- Mistake #2: The hard sell. Since your most enthusiastic customers are the ones reading and engaging with your blog, it can be tempting to use the opportunity to advertise more products through your content. However, your loyal customers expect more from you than a thinly veiled sales pitch. Provide them with value, and they’ll keep coming back.
- Mistake #3: Forgetting to listen to your customers. At the end of the day, your blog’s purpose is to serve your customers’ interests. Don’t feel pressured to stick to a pre-planned editorial calendar if you notices heaps of comments asking for information on a topic you hadn’t considered. You can even send out a survey to find out what your readers want to learn about next. Be flexible and proactive about seeking out topics that matter to your customers. “
Our partner Pixc shares some more common mistakes:
- Mistake #1: Forgetting your audience. One of the main mistakes that eCommerce brands make when blogging is forgetting to keep their target customer in mind. Unless you are intentionally writing a lifestyle blog covering a wide variety of topics, it’s important to keep your blog specific to your brand.
- Mistake #2: Inconsistency. Blog writing requires consistency, and finding the time is something many online merchants often struggle with. The reality is you have to make the time, it doesn’t just magically appear. And for those who use not being a good writer as an excuse, well it’s exactly that, an excuse. Start off writing a small post and with a bit of practice you’ll soon get the hang of it.
- Mistake #3: Unfocused blogs. Each blog should have a central focus, or keyword, which needs to be included in your main headline and throughout your content. But don’t stuff your blog with keywords in the hope your blog will shoot to first page on Google. Another smart way to include keywords is in your images; image tags, image titles, image descriptions. In fact, images increase blog views by up to 94%. Just make sure that your images are picture perfect.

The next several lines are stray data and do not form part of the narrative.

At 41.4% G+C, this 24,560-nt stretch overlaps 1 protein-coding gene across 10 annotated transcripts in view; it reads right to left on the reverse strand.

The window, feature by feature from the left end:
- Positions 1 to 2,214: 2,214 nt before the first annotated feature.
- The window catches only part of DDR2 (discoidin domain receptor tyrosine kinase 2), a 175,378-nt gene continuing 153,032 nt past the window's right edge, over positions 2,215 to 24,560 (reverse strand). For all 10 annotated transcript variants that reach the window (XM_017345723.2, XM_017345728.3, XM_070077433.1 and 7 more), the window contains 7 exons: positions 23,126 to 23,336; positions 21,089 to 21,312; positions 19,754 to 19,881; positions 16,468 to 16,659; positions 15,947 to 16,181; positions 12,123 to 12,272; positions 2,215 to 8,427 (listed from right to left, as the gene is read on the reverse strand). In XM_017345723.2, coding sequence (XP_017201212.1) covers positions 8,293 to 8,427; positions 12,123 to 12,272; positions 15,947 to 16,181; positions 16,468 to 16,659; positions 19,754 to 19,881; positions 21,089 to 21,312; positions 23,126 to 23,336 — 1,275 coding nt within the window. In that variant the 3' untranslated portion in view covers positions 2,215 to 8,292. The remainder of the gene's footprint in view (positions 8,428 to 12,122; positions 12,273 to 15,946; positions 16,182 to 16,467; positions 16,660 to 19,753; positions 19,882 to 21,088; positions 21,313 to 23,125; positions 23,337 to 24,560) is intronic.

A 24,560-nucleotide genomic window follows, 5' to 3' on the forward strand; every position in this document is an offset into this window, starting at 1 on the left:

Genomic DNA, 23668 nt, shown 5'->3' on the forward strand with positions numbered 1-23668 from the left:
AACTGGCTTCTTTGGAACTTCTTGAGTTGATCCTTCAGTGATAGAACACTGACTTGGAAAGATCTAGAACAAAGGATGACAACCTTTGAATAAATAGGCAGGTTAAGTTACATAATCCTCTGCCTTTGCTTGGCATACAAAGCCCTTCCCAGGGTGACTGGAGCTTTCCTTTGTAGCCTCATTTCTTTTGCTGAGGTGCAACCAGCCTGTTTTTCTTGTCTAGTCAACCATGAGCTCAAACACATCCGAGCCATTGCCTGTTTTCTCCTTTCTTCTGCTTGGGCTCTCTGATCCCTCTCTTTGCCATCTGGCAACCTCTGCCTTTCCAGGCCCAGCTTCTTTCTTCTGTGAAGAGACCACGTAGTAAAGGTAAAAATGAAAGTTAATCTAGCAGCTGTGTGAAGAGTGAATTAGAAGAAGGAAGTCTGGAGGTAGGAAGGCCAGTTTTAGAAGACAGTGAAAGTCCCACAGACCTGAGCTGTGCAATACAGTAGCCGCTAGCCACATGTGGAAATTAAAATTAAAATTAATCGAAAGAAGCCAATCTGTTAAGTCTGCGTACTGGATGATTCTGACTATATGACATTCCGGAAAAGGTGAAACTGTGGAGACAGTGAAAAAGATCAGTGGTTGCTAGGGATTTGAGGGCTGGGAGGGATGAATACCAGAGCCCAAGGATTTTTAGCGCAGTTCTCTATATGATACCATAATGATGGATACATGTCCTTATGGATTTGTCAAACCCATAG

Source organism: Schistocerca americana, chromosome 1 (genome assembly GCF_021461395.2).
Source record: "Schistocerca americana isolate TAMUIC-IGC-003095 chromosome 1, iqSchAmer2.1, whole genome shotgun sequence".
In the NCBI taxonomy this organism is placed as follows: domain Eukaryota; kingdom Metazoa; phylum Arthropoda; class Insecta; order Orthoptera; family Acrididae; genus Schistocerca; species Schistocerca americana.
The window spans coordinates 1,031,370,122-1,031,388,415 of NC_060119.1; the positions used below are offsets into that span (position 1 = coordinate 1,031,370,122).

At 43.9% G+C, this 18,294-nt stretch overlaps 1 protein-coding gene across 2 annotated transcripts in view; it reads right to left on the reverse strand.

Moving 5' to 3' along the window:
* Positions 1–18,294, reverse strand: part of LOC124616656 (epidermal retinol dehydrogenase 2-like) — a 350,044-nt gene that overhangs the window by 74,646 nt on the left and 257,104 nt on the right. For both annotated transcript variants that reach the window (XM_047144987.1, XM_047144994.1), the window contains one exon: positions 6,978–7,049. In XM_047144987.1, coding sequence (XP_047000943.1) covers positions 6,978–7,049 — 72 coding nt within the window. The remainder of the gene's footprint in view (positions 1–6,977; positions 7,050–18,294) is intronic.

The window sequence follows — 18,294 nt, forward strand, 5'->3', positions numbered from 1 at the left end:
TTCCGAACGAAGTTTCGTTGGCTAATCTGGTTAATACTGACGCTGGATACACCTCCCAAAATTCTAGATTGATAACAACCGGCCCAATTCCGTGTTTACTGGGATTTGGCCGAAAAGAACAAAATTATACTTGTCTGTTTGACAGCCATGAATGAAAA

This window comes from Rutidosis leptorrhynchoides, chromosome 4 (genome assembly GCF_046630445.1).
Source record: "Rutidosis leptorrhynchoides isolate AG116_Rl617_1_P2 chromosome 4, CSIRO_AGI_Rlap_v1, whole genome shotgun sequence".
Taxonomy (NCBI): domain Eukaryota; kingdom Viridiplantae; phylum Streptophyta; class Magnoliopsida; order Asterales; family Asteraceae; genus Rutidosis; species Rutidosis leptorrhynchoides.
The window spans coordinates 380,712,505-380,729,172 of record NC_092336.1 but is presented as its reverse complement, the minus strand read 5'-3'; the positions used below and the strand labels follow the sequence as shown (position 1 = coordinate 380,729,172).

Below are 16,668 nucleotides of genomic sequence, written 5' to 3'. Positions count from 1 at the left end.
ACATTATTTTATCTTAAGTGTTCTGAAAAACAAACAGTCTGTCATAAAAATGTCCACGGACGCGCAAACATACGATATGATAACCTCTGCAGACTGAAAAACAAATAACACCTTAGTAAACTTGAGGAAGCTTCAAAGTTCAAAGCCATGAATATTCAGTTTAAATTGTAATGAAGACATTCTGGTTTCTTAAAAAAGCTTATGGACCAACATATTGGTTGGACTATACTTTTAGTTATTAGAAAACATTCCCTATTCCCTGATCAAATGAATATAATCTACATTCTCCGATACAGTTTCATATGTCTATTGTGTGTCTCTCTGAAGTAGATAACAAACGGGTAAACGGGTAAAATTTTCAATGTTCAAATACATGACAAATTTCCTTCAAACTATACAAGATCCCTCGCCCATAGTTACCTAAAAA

Chapter 2: Marketing Research
Before you start writing content, you need to think about how you’re going to get it in front of people. Why? Because knowing how you’ll reach people will also help you to understand what you should be talking about.
If you plan to put your content out on Facebook or Twitter, you can look to see what your competitors are doing. What’s working? What’s not working? What topics are stale? What holes are open that you can fill? And most importantly, what questions are people asking?
If you were to start writing without answering these questions first, you’d be making a big mistake. The questions you assume people are asking are probably not important to them at all.
So where should you look?
Google is the first place people go to ask questions. Whether they want to know the definition of a word, or how to replace the motor in their car, they go to Google. That means that people are going to be asking questions about your industry there as well.
You can gleen a little bit from Google’s autocomplete suggestions if you’re creative.
For example, a fashion retailer could start by typing the words “fashion how to”. The following autocomplete suggestions are the most common “how to” questions people are asking with regard to fashion.